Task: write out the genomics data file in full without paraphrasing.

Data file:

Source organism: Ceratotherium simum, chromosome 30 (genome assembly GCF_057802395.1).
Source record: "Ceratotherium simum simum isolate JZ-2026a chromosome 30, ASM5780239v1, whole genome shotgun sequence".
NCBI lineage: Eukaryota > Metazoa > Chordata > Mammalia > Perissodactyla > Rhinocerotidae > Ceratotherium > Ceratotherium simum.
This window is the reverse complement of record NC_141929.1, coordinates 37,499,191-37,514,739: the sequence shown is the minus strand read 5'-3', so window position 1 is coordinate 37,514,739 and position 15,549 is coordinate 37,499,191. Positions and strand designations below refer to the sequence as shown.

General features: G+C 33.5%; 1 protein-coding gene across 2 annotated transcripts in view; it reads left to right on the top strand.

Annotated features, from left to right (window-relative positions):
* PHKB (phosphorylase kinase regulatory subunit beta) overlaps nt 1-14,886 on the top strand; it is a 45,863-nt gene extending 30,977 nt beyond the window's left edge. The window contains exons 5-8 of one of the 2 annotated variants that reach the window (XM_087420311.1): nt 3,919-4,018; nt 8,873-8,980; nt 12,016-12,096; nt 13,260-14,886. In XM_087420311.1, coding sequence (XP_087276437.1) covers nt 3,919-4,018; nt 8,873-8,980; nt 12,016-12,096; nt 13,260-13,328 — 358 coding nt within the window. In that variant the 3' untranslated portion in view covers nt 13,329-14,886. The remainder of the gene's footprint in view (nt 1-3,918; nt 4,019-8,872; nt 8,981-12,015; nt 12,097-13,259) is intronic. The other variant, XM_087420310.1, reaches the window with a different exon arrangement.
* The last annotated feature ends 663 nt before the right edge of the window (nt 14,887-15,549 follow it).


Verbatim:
Source organism: Ceratotherium simum, chromosome 30 (genome assembly GCF_057802395.1).
Source record: "Ceratotherium simum simum isolate JZ-2026a chromosome 30, ASM5780239v1, whole genome shotgun sequence".
NCBI lineage: Eukaryota > Metazoa > Chordata > Mammalia > Perissodactyla > Rhinocerotidae > Ceratotherium > Ceratotherium simum.
This window is the reverse complement of record NC_141929.1, coordinates 37,499,191-37,514,739: the sequence shown is the minus strand read 5'-3', so window position 1 is coordinate 37,514,739 and position 15,549 is coordinate 37,499,191. Positions and strand designations below refer to the sequence as shown.

General features: G+C 33.5%; 1 protein-coding gene across 2 annotated transcripts in view; it reads left to right on the top strand.

Annotated features, from left to right (window-relative positions):
* PHKB (phosphorylase kinase regulatory subunit beta) overlaps nt 1-14,886 on the top strand; it is a 45,863-nt gene extending 30,977 nt beyond the window's left edge. The window contains exons 5-8 of one of the 2 annotated variants that reach the window (XM_087420311.1): nt 3,919-4,018; nt 8,873-8,980; nt 12,016-12,096; nt 13,260-14,886. In XM_087420311.1, coding sequence (XP_087276437.1) covers nt 3,919-4,018; nt 8,873-8,980; nt 12,016-12,096; nt 13,260-13,328 — 358 coding nt within the window. In that variant the 3' untranslated portion in view covers nt 13,329-14,886. The remainder of the gene's footprint in view (nt 1-3,918; nt 4,019-8,872; nt 8,981-12,015; nt 12,097-13,259) is intronic. The other variant, XM_087420310.1, reaches the window with a different exon arrangement.
* The last annotated feature ends 663 nt before the right edge of the window (nt 14,887-15,549 follow it).